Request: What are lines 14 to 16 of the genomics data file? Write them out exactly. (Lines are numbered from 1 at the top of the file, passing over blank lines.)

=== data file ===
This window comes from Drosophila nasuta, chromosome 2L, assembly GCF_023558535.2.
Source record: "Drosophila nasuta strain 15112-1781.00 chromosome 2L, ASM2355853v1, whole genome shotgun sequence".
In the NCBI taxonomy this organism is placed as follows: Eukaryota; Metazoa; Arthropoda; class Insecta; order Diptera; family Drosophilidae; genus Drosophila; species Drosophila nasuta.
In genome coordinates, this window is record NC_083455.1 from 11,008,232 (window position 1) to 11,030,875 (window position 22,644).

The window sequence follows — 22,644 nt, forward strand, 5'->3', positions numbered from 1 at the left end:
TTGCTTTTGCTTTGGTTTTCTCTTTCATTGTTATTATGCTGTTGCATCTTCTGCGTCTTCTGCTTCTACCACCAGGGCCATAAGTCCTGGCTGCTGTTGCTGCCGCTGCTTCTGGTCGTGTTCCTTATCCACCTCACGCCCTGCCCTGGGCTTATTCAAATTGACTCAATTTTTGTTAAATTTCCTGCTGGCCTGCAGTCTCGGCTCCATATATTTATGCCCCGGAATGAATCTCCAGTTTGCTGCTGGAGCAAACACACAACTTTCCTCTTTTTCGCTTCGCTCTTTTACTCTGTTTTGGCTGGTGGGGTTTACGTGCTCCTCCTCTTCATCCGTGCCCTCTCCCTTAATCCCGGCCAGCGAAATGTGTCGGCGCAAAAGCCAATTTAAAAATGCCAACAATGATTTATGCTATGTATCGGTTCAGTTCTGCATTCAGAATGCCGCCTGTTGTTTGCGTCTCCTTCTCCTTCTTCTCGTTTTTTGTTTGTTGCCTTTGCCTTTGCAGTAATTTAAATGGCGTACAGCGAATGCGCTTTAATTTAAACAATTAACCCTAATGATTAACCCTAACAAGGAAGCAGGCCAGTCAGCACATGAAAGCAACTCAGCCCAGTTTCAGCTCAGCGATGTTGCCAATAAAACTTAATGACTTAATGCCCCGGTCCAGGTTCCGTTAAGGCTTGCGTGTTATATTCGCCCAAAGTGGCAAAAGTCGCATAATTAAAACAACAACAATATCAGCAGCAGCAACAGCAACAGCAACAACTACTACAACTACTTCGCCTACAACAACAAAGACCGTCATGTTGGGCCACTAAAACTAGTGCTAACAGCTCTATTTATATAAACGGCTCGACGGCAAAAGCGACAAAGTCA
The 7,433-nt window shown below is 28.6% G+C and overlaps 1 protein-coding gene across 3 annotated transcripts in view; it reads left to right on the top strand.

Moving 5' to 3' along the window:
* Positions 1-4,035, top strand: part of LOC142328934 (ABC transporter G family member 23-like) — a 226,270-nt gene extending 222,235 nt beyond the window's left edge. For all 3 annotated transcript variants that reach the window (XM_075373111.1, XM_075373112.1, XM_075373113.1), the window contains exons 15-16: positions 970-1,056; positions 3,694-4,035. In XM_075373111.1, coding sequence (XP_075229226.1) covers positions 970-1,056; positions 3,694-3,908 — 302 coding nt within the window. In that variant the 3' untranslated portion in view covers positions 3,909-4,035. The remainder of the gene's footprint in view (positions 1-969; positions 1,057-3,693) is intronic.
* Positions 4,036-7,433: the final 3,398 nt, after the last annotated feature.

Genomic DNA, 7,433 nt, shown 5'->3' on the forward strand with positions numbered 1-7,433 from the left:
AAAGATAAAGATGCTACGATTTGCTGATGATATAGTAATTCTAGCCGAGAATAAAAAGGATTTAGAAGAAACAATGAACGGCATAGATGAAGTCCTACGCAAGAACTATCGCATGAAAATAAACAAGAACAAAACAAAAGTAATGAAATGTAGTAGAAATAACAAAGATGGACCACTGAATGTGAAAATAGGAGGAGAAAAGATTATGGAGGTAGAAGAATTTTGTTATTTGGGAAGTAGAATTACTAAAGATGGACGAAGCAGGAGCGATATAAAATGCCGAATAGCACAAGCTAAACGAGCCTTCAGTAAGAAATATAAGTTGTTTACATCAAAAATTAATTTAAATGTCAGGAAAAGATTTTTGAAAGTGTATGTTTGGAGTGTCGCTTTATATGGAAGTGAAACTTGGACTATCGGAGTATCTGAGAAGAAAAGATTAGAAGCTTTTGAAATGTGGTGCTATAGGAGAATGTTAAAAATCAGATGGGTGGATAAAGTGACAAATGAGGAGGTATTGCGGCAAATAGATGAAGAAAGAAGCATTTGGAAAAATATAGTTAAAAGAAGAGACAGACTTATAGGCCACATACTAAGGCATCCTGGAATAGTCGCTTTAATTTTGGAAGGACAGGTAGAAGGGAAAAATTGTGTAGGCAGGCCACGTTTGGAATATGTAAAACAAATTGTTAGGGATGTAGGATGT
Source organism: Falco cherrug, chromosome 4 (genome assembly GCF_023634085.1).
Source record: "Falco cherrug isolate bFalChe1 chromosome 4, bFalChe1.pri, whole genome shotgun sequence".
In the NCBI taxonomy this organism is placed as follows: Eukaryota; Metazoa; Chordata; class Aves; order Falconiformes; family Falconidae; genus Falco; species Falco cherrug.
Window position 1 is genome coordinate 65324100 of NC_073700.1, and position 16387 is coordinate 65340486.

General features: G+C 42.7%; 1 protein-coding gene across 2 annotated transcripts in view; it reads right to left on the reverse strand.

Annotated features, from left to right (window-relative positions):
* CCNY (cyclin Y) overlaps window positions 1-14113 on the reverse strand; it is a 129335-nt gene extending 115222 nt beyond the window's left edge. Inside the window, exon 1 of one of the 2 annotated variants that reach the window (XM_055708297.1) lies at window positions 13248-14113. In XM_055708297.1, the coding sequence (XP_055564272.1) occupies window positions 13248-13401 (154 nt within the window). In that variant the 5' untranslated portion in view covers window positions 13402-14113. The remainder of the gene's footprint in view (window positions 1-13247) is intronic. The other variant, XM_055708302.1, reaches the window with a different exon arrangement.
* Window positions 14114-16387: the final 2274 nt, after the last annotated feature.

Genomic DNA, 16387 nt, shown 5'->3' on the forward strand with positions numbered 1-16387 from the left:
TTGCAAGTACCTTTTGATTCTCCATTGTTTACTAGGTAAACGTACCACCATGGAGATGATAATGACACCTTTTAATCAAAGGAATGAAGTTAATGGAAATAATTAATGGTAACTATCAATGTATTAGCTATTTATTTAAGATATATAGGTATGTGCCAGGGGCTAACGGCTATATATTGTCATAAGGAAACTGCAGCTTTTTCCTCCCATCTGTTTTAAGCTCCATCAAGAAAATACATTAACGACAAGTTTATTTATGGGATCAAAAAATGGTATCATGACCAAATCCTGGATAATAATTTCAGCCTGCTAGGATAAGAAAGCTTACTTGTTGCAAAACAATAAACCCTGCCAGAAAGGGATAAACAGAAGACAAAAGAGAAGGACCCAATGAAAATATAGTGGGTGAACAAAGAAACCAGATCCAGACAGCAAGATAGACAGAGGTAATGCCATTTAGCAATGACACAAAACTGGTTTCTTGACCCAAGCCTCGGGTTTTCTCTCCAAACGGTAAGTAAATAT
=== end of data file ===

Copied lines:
Source record: "Falco cherrug isolate bFalChe1 chromosome 4, bFalChe1.pri, whole genome shotgun sequence".
In the NCBI taxonomy this organism is placed as follows: Eukaryota; Metazoa; Chordata; class Aves; order Falconiformes; family Falconidae; genus Falco; species Falco cherrug.
Window position 1 is genome coordinate 65324100 of NC_073700.1, and position 16387 is coordinate 65340486.